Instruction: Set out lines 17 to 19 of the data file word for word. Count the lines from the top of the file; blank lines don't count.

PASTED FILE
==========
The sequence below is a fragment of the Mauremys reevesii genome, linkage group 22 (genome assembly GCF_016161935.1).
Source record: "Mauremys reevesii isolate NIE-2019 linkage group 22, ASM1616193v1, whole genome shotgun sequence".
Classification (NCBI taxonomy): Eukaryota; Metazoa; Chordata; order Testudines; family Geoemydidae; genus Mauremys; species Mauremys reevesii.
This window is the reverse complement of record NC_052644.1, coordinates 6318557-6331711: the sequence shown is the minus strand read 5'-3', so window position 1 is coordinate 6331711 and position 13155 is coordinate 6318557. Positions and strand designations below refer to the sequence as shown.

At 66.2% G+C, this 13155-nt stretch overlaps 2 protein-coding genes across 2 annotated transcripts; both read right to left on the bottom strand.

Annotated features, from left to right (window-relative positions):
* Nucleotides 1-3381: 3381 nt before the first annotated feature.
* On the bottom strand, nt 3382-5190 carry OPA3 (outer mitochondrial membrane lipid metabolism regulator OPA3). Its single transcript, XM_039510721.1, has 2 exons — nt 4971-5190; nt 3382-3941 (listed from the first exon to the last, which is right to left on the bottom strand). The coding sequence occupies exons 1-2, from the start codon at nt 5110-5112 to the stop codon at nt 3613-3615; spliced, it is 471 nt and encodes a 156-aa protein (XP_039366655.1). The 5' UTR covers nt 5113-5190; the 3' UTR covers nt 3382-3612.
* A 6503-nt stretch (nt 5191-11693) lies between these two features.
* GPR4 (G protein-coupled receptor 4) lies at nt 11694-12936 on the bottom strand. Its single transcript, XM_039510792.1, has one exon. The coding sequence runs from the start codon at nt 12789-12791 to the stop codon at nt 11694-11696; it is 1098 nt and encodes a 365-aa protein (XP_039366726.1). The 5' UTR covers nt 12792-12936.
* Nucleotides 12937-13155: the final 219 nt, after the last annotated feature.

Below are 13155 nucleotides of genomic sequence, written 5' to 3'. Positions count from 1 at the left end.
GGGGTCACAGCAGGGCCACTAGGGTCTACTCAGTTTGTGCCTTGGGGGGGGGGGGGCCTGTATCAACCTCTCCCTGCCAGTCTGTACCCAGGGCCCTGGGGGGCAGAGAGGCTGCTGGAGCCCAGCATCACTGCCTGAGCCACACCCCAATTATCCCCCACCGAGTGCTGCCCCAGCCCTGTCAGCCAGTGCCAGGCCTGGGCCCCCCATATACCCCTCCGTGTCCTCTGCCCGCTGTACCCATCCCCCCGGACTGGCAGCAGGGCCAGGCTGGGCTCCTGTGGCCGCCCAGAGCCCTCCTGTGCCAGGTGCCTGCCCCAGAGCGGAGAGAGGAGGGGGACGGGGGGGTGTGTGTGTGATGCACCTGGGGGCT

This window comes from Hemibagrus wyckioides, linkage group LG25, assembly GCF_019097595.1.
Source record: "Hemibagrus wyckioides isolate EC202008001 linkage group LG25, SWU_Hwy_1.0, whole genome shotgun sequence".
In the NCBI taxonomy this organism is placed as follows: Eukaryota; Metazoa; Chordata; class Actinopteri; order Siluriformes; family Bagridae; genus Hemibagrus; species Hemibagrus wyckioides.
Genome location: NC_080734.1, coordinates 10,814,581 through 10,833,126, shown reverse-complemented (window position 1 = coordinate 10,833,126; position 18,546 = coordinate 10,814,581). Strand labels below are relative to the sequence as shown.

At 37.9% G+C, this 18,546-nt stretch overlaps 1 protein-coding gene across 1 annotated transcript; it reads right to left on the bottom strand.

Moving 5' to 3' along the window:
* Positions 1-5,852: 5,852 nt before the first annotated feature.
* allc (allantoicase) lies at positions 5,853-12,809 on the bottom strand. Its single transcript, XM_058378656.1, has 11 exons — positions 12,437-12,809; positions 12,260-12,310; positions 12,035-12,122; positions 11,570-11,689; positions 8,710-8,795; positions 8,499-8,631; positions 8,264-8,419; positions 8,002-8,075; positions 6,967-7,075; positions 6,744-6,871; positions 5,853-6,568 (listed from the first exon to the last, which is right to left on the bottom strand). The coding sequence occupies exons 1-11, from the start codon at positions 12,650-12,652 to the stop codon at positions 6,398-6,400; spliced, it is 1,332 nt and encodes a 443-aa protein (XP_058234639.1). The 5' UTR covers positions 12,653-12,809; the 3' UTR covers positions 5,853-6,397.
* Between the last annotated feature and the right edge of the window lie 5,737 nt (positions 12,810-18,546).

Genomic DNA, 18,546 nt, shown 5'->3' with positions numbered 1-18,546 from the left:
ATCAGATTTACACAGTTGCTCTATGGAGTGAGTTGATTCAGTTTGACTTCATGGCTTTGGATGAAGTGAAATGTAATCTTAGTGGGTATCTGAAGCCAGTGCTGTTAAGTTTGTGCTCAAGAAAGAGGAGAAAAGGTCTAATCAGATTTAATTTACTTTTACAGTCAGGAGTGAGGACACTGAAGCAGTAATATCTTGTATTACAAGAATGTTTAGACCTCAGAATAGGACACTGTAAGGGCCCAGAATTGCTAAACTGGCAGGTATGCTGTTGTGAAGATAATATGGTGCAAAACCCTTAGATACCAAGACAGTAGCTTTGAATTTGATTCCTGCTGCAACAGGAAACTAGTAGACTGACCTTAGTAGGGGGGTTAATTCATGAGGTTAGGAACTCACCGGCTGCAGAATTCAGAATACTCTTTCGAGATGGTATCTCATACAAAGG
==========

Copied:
Genome location: NC_080734.1, coordinates 10,814,581 through 10,833,126, shown reverse-complemented (window position 1 = coordinate 10,833,126; position 18,546 = coordinate 10,814,581). Strand labels below are relative to the sequence as shown.

At 37.9% G+C, this 18,546-nt stretch overlaps 1 protein-coding gene across 1 annotated transcript; it reads right to left on the bottom strand.

Moving 5' to 3' along the window: